As an thought experiment, I present the recent BBC story about Roxxxy, the robot sex doll. I am willing to bet cash money that a) someone will create a widely marketable and relatively lifelike sex robot very soon and b) despite the fact that it is an inanimate object, has no feelings, consciousness or sentience, and has the square root of fuck all to do with them, a lot of feminist bores object loudly in the media to the idea of sex robots.

  19. I think too much weight is being given to the ‘puritan’ theory. You shouldn’t ignore the power of well-meaning idiocy.

    I think there are a lot of people out there who simply cannot understand that someone might choose to do something which would be less than optimal for their health simply because it’s enjoyable. To them, a person who does that is making an utterly incomprehensible decision: they appear irrational, and therefore incapable.

    You see a very similar tendency when it comes to money, too. The way lottery-players are viewed by many is a good example: that they play despite the low chances of winning does not (necessarily) mean that they’re idiots, but that it’s fun despite the poor odds.

    Similarly again, some people will insist all sports fans are idiot neanderthals – again, because they can’t understand how anyone can enjoy watching sport.

  20. I think you’re being a bit unfair on the cycling element, most people I know cycling to work aren’t sandal wearing hippies, they fall in to one of two categories.
    1. They want to stay fit, many do other activities too, hill walking, kayaking, triathlons.
    2. They want to save money

    @sam “** I’d love to see the water use from all those arriving-at-work showers costed out against the emissions saved from driving in”
    You would only need a shower if you fall into the category that cycles for fitness, as proven by myself and millions of Dutch people. If you do need a shower it is almost certainly just displacing the one you would have taken at home but didn’t bother with; because why would you take a shower just to get on a bike, work up a sweat and have another shower an hour later?

  21. Philip Scott Thomas-

    “Puritan” isn’t a good word, but I’m not trying to describe a literal religious sect (e.g. Calvinism, Methodism, Pietism) and the word “puritan” has enough general currency in the population to be useful. It’s after all worth mentioning that it was originally a derogatory term invented by others (like whig and tory and hippie etc) which just referred to those obsessed with religious purity.

    But I think what you’ve got is a common ideological thread that starts with the puritans of Cromwell’s era, then revives with the Methodist surge in the 19th century, with the focus gradually shifting from religious purity to lifestyle purity, largely driven (particularly in the USA) by almost universal post-millennialism which was focussed on christianising and expunging sin to prepare the way for Christ’s return.

    “Secularised Evangelical Pietism” might be better, but it’s considerably less immediately clear what that means to other people.

    Another aspect I find interesting from a religous perspective is how something that started off Calvinist essentially devolved into a kind of Antinomianism, as with the New Labour project and Tony Blair in particular.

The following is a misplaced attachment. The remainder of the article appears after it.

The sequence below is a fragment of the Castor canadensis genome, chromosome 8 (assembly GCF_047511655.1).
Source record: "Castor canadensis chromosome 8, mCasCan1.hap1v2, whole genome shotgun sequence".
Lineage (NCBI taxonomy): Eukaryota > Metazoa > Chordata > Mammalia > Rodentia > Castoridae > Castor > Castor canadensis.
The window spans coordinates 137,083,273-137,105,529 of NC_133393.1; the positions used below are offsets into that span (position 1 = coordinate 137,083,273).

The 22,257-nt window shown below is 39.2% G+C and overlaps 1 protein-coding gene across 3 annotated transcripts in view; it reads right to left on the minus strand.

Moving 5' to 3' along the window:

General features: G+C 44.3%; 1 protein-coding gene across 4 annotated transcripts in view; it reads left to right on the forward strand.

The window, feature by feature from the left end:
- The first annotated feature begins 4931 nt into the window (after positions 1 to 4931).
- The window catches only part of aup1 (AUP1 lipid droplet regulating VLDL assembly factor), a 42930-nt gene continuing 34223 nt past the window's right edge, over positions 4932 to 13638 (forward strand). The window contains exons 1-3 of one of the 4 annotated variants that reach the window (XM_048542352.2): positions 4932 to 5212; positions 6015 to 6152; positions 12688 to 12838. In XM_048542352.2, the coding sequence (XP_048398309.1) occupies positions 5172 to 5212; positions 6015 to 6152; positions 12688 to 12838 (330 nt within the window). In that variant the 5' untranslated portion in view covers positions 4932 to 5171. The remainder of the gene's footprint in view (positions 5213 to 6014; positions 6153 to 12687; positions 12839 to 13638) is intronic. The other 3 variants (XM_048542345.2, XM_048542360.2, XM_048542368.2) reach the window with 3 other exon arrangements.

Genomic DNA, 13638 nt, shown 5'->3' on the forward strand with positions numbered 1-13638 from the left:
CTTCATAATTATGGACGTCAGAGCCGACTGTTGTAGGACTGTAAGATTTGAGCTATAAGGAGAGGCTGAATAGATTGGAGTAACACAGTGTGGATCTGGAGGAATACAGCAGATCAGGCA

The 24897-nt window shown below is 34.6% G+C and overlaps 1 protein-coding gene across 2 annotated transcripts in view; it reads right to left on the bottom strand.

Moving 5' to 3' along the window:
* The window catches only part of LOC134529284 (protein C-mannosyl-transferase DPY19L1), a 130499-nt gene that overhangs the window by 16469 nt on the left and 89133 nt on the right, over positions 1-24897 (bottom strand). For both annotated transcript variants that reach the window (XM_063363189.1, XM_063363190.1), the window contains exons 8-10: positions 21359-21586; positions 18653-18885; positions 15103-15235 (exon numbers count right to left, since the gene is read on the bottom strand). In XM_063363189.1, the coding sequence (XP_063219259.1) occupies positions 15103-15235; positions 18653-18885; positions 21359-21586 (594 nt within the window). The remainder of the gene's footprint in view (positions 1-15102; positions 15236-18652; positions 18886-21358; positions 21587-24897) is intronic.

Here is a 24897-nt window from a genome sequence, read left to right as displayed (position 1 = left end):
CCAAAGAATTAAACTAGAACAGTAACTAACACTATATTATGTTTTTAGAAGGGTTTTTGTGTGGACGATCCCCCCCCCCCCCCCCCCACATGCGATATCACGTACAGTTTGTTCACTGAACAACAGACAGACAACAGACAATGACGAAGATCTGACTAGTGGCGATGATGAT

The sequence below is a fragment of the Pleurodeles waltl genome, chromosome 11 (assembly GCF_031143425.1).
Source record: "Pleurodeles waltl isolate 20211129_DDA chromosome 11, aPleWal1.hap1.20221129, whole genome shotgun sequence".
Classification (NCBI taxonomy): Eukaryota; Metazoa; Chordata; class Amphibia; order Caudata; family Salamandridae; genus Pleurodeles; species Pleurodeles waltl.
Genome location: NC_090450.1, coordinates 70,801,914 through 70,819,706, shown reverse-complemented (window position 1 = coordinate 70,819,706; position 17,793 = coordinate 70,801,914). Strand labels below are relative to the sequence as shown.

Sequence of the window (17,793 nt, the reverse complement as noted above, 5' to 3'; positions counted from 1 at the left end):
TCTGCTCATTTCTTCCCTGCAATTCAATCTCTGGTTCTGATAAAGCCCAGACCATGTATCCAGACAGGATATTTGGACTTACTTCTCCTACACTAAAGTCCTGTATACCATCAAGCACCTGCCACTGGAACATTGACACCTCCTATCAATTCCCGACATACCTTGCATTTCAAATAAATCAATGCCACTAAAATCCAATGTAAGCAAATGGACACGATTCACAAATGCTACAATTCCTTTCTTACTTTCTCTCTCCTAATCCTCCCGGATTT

22. Sam>

    “As an thought experiment, I present the recent BBC story about Roxxxy, the robot sex doll. I am willing to bet cash money that a) someone will create a widely marketable and relatively lifelike sex robot very soon and b) despite the fact that it is an inanimate object, has no feelings, consciousness or sentience, and has the square root of fuck all to do with them, a lot of feminist bores object loudly in the media to the idea of sex robots.”

    To be fair, that would be quite literally the objectification of women for sexual purposes. Personally, I think the lesson there is that if you objectify women as sexual objects, you’ll end up with a sex doll instead of a woman, but you can see why even non-feminists might be rather discomforted by the idea.

    Magnus>

    You left off the possibility of saving time, as well. If you’re fairly fit, a bike is the quickest way to get around London during rush hour.

  23. Ian B

    “Secularised Evangelical Pietism” might be better, but it’s considerably less immediately clear what that means to other people.

    Alternatively, try just ‘secular Methodism’.

    …something that started off Calvinist essentially devolved into a kind of Antinomianism

    Heh. If you can reference something as esoteric as Antinomianism then you have my respect.

  24. My wifelet pointed out that the teenagers could always eat some more calories at breakfast or supper. When I was an undergraduate I always ate a substantial-calorie and fairly-healthy breakfast but did not always eat lunch. Various experts have advised me that either breakfast or supper should be the main meal of the day,

  25. Hmm. Restricting teenage boys to 850 calories (or at all) sounds a bad idea. But is any single commentator on this thread lean or non-lardy? I’m not btw, having been 9 1/2 stone when I started work and 13 now.

  26. @ Luke
    Most people seem to regard me as “non-lardy”. Your query does not ask about height – I am average (5’8″) for my own generation but below-average for yours
    When I was an undergraduate, my optimal weight was 8stone 4lb; in the periods in my 50s when I was moderately fit I was mostly under 9 stone. Now over 10 stone but planning to gradually get back to 9 stone or less.

  27. ” But is any single commentator on this thread lean or non-lardy?”
    5’9″ 10 1/2 stone but waist size 32 in. Calorie intake, when I’m working 4000 -4500 p/d but can be anything down to zero when I’m not, So the weight drops as well. Can’t make fat.